The SPRINT MIND trial found a statistically significant lower rate of new cases of mild cognitive impairment in the intensive treatment group.
“For the first time we’ve shown that what is good for the heart is also good for the brain.”
At the Alzheimer’s Association International Conference (AAIC) in Chicago, Illinois, NeurologyLive sat down with Jeff D. Williamson, MD, MHS, to discuss the preliminary results from the Systolic Blood Pressure Intervention Trial (SPRINT) Memory and Cognition IN Decreased Hypertension (MIND) trial, research that was part of the federally funded SPRINT.
The professor of internal medicine and epidemiology, chief of geriatric medicine at Wake Forest School of Medicine and co-director of Wake Forest Alzheimer's Disease Core Center, noted that the findings suggest that intensive lowering of blood pressure, may reduce the risk for mild cognitive impairment and the combined risk of mild cognitive impairment and dementia, but not dementia alone.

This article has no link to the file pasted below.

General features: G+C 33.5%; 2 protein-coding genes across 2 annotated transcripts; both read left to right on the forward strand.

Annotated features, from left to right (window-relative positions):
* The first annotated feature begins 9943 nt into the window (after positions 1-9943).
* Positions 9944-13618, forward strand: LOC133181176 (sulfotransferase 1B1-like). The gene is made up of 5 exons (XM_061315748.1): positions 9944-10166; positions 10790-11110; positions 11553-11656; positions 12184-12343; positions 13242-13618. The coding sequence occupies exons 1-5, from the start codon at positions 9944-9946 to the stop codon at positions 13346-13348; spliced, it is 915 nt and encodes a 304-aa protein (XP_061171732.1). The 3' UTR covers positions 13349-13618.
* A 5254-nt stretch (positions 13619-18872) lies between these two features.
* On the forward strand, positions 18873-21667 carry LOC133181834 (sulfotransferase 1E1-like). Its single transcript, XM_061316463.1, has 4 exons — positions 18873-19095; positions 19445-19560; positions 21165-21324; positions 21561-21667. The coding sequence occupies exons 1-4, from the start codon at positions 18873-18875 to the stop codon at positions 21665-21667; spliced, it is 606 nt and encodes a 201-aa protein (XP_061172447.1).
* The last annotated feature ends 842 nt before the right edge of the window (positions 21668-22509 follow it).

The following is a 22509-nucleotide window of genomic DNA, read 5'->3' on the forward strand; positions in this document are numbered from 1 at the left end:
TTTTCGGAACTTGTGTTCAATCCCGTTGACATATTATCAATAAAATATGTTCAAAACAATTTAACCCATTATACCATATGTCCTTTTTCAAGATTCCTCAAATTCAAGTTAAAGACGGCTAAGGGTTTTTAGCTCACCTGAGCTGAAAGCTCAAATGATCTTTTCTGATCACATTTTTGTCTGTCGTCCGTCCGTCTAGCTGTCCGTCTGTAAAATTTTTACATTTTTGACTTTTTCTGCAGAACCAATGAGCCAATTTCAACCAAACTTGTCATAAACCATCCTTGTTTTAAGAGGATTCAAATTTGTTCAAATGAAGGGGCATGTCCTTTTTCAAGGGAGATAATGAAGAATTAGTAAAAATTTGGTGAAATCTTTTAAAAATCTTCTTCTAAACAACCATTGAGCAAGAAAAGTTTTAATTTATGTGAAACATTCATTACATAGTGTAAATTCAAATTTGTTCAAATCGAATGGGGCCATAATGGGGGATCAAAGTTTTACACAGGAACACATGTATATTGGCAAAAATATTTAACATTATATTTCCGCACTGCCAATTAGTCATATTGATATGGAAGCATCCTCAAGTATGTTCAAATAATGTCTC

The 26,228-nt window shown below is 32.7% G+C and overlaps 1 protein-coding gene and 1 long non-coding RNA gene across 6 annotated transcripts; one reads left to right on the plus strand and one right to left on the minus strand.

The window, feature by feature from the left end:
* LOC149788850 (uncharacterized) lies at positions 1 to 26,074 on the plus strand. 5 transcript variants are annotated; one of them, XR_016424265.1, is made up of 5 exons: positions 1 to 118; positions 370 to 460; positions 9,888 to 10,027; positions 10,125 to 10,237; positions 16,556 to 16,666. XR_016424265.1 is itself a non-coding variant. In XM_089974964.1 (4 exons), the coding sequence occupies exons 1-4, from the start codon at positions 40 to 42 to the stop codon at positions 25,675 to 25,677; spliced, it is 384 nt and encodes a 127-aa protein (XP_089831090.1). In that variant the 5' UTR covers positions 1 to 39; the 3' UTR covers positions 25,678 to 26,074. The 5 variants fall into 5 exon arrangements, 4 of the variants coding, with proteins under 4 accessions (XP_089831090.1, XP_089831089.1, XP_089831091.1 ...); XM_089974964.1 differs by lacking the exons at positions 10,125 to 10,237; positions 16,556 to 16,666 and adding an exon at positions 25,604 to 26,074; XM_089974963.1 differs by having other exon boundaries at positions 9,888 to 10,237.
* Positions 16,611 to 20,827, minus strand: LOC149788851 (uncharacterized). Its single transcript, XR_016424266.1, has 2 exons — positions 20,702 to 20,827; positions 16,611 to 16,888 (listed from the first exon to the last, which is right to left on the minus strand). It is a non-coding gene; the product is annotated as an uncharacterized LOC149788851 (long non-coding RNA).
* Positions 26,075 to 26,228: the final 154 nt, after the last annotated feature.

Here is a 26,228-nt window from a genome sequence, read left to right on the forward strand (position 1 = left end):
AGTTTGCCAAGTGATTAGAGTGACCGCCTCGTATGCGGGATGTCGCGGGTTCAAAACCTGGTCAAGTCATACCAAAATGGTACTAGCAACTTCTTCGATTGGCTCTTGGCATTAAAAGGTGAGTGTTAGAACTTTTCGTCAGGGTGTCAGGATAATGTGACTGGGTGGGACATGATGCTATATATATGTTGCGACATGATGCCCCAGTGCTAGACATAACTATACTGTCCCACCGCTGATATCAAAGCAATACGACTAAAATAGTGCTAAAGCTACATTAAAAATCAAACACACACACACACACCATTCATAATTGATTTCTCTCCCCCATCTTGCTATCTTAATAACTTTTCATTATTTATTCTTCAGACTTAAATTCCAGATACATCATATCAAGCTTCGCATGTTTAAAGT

Although SPRINT MIND did not show a reduction in dementia that was significant—revealing a 15% non-significant reduction in the occurrence of dementia in the intensively treated group—Williamson said the trial demonstrated that a systolic blood pressure target of <120 mmHG (intensive treatment) is more effective at reducing the risk for developing mild cognitive impairment than a blood pressure target of <140 mmHG (standard treatment).
The investigators reported a statistically significant 19% reduction in relative risk of new cases of mild cognitive impairment in the intensive blood pressure treatment group (P = 0.01), while the combined outcome of mild cognitive impairment plus probable all-cause dementia was 15% lower in the intensive versus standard treatment group (P = 0.02).
Williamson adds that not only is blood pressure lowering safe for the brain, but also beneficial. It’s anticipated findings will be submitted for a peer-reviewed publication later this year.